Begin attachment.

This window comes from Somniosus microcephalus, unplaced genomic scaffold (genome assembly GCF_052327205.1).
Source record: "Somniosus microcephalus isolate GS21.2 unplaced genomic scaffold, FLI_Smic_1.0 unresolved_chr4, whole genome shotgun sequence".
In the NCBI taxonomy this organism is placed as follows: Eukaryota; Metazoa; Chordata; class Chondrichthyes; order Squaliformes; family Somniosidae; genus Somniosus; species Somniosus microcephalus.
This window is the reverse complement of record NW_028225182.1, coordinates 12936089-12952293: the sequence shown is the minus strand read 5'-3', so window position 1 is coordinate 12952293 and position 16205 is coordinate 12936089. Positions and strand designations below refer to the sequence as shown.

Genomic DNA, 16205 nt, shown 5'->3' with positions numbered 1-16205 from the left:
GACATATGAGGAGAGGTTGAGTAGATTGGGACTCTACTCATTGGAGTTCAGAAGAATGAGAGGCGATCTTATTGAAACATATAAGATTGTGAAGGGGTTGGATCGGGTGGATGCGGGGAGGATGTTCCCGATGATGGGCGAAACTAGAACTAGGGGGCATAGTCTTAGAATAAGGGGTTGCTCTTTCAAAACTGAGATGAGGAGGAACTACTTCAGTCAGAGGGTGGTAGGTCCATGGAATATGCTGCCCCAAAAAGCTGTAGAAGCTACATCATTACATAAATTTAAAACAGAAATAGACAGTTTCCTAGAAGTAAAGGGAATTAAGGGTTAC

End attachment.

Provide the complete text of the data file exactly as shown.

This window comes from Somniosus microcephalus, unplaced genomic scaffold (genome assembly GCF_052327205.1).
Source record: "Somniosus microcephalus isolate GS21.2 unplaced genomic scaffold, FLI_Smic_1.0 unresolved_chr4, whole genome shotgun sequence".
In the NCBI taxonomy this organism is placed as follows: Eukaryota; Metazoa; Chordata; class Chondrichthyes; order Squaliformes; family Somniosidae; genus Somniosus; species Somniosus microcephalus.
This window is the reverse complement of record NW_028225182.1, coordinates 12936089-12952293: the sequence shown is the minus strand read 5'-3', so window position 1 is coordinate 12952293 and position 16205 is coordinate 12936089. Positions and strand designations below refer to the sequence as shown.

Genomic DNA, 16205 nt, shown 5'->3' with positions numbered 1-16205 from the left:
GACATATGAGGAGAGGTTGAGTAGATTGGGACTCTACTCATTGGAGTTCAGAAGAATGAGAGGCGATCTTATTGAAACATATAAGATTGTGAAGGGGTTGGATCGGGTGGATGCGGGGAGGATGTTCCCGATGATGGGCGAAACTAGAACTAGGGGGCATAGTCTTAGAATAAGGGGTTGCTCTTTCAAAACTGAGATGAGGAGGAACTACTTCAGTCAGAGGGTGGTAGGTCCATGGAATATGCTGCCCCAAAAAGCTGTAGAAGCTACATCATTACATAAATTTAAAACAGAAATAGACAGTTTCCTAGAAGTAAAGGGAATTAAGGGTTAC